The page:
« הקודםהמשך »
when any province was meditating a revolt, the statue, or idol, of that country struck his bello. This fiction is mentioned by the old anonymous author of the MIRABILIA ROMÆ, written in the thirteenth century, and printed by Montfaucon'. It occurs in Lydgate's Bochas. He is speaking of the Pantheon.
Whyche was a temple of old foundacion,
Every ymage had in his hande a bell,
Whan any kingdom fil in rebellion, &c h. This fiction is not in Boccace, Lydgate's original. It is in the above-cited Gothic history of Virgil. Gower's Virgil, I think, belongs to the fame romance.
And eke Virgil of acqueintance
Of the emperour whilom of Rome'. CHAP. lviii. King Asmodeus pardons every malefactor condemned to death, who can tell three indisputable truths or maxims.
• SPECUL. HISTOR. Lib. iv. cap. 61.
f. 66. a.
f Diar. ITAL. cap. xx. p. 288. edit. 1702. Many wonders are also related of Rome, in an old metrical romance called THE STACYONS OF Rome, in which Ro. mulus is said to be born of the duches of
Troye. MSS. Cotton. CALIC, A. 2. fol. 81. & Fulgentius.
Tragedies of BOCHAS, B. ix. ch. i. ft. 4. Compare supr. vol. ii. p. 69.
i Confess. AMANT, L. viii. f. clxxxix. a. col. 2.
CHAP. lix. The emperor Jovinian's history.
On this there is an antient French MORALITE, entitled, L'Orgueil et presomption de l'Empereur JovINIAN". This is also the story of ROBERT king of Sicily, an old English poem, or romance, from which I have given copious extracts'.
Chap. IX. A king has a daughter named Rofimund, aged ten years ; exceedingly beautiful, and so swift of foot, that her father promises her in marriage to any man who can overcome her in running. But those who fail in the attempt are to lose their heads. After many trials, in which she was always victorious, she loses the race with a poor man, who throws in her way a filken girdle, a garland of roses, and a filken purse inclosing a golden ball, inscribed, “ whoso plays with me will « never be satiated with play.” She marries the poor man, who inherits her father's kingdom.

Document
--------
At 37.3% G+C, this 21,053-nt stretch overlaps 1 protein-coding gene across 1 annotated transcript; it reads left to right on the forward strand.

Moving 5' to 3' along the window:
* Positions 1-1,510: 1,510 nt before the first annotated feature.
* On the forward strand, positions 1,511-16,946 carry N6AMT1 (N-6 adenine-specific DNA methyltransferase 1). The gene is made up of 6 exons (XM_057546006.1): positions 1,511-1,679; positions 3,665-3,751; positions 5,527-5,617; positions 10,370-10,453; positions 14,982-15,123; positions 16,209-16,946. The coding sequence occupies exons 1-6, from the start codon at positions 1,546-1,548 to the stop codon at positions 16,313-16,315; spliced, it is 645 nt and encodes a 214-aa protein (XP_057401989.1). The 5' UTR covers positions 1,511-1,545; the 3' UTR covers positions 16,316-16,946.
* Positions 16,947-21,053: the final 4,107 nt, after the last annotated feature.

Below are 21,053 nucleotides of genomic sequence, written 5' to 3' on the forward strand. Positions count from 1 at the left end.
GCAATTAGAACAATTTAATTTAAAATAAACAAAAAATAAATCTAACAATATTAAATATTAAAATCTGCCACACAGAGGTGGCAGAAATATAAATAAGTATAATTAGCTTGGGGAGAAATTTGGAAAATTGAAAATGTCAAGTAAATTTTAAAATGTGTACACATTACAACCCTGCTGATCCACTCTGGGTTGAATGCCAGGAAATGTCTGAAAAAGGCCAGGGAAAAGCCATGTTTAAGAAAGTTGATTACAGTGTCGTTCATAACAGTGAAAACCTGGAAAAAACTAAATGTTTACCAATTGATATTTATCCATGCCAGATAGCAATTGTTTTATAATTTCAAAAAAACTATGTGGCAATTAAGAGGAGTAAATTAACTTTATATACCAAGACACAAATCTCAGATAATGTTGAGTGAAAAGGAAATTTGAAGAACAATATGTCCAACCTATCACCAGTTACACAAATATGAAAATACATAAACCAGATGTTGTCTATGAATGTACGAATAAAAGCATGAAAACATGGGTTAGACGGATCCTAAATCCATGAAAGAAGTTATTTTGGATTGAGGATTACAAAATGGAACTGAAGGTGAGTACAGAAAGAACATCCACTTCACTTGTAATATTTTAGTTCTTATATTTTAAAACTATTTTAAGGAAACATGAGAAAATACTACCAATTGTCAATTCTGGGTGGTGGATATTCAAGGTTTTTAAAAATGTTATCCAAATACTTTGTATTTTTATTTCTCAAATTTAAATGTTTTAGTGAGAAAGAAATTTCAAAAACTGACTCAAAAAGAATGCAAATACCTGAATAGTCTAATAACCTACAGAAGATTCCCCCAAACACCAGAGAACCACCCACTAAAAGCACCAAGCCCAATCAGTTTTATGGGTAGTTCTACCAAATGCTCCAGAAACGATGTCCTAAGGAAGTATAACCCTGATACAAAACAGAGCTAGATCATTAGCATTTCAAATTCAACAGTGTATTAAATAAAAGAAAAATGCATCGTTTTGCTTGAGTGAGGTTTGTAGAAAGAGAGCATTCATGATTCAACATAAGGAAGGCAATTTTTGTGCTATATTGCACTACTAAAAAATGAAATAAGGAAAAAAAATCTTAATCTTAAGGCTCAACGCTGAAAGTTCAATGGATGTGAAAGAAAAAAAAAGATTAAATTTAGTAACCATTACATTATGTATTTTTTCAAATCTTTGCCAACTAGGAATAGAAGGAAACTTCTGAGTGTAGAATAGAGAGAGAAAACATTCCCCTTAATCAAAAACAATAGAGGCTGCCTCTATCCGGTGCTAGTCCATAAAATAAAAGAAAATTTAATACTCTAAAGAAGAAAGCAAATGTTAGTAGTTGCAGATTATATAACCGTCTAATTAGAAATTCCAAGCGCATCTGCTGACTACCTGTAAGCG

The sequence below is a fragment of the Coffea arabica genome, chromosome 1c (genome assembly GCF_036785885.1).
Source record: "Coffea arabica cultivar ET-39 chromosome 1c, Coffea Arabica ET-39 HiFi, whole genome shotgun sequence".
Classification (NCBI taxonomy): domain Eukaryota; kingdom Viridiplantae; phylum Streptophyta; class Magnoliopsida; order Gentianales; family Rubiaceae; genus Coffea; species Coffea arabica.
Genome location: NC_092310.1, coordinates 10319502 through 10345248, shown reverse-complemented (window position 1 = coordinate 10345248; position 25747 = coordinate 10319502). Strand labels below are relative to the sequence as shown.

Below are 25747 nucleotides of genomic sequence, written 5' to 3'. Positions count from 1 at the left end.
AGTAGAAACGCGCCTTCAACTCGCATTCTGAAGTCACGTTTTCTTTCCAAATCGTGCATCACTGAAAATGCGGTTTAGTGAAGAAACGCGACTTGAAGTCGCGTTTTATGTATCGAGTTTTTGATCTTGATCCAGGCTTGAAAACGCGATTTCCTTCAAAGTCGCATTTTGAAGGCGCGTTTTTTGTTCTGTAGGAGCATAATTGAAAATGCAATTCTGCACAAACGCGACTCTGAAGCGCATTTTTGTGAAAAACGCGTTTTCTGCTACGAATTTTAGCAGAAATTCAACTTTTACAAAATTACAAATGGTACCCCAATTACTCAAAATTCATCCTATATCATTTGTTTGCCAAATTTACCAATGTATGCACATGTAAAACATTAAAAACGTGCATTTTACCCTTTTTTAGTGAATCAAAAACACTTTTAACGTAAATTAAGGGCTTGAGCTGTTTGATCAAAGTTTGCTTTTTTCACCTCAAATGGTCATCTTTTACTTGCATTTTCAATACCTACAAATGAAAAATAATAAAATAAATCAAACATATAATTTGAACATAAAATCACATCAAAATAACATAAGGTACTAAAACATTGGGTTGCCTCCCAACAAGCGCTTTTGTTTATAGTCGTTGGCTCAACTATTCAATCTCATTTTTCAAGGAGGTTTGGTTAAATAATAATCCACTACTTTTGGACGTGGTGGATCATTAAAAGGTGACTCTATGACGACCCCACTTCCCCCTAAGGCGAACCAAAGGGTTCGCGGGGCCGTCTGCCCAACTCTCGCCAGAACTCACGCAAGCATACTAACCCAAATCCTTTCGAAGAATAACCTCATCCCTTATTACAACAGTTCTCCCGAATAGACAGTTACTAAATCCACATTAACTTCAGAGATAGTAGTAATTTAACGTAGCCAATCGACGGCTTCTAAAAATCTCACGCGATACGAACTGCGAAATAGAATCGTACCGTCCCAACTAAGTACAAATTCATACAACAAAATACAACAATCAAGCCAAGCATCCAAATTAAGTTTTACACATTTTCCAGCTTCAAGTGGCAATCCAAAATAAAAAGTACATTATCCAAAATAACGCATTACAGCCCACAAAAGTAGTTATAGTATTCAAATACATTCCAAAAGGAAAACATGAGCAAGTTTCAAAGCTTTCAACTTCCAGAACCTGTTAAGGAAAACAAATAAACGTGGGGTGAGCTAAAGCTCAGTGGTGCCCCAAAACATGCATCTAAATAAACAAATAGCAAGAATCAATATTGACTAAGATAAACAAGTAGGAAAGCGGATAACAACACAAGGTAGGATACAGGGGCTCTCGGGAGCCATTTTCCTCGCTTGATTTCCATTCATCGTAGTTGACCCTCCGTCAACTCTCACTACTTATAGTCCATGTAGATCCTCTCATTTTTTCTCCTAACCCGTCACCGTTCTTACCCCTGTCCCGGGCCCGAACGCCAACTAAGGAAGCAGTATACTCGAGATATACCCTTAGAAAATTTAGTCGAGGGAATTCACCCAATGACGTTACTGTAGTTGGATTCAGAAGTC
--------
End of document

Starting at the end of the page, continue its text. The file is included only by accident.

This is evidently a Gothic innovation of the classical tale of Atalanta. But it is not impossible that an oriental apologue might have given rise to the Grecian fable.
CHAP. Ixi. The emperor Claudius marries his daughter to the philosopher Socrates.
CHAP. Ixii. Florentina's picture.
CHAP. Ixiii. Vespasian's daughter's garden. All her lovers are obliged to enter this garden before they can obtain her love, but none return alive. The garden is haunted by a lion; and has only one entrance, which divides into so many windings, that it never can be found again. At length, she furnishes å knight with a ball or clue of thread, and teaches him how to foil the lion. Having achieved this adventure, he marries the lady.
Here seems to be an allusion to Medea's history.
CHAP. lxiv. A virgin is married to a king, because she makes him a shirt of a piece of cloth three fingers long and broad.
CHAP. Ixv. A cross with four inscriptions.
* See EMEND. and ADD, to vol. i. at p. 197
I Vol. i. p. 184.
CHAP. Ixvi. A knight offers to recover a lady's inheritance, which had been seized by a tyrant; on condition, that if he is Nain, she shall always keep his bloody armour hanging in her chamber. He regains her property, although he dies in the attempt; and as often as she was afterwards sued for in marriage, before she gave an answer, she returned to her chamber, and contemplating with tears her deliverer’s bloody armour, resolutely rejected every sollicitation.
CHAP. lxvii. The wise and foolish knight.
CHAP. Ixviii. A woman understands the language of birds. The three cocks.
CHAP. lxix. A mother gives to a man who marries her daughter a Thirt, which can never be torn, nor will ever need washing, while they continue faithful to each other.
CHAP. lxx. The king's daughter who requires three impossible things of her lovers.
CHAP. Ixxii. The king who refigns his crown to his son.
CHAP. lxxv. A king's three daughters marry three dukes, who all die the same
year. CHAP. lxxvi. The two physicians. Chap. lxxix. The fable of the familiar ass.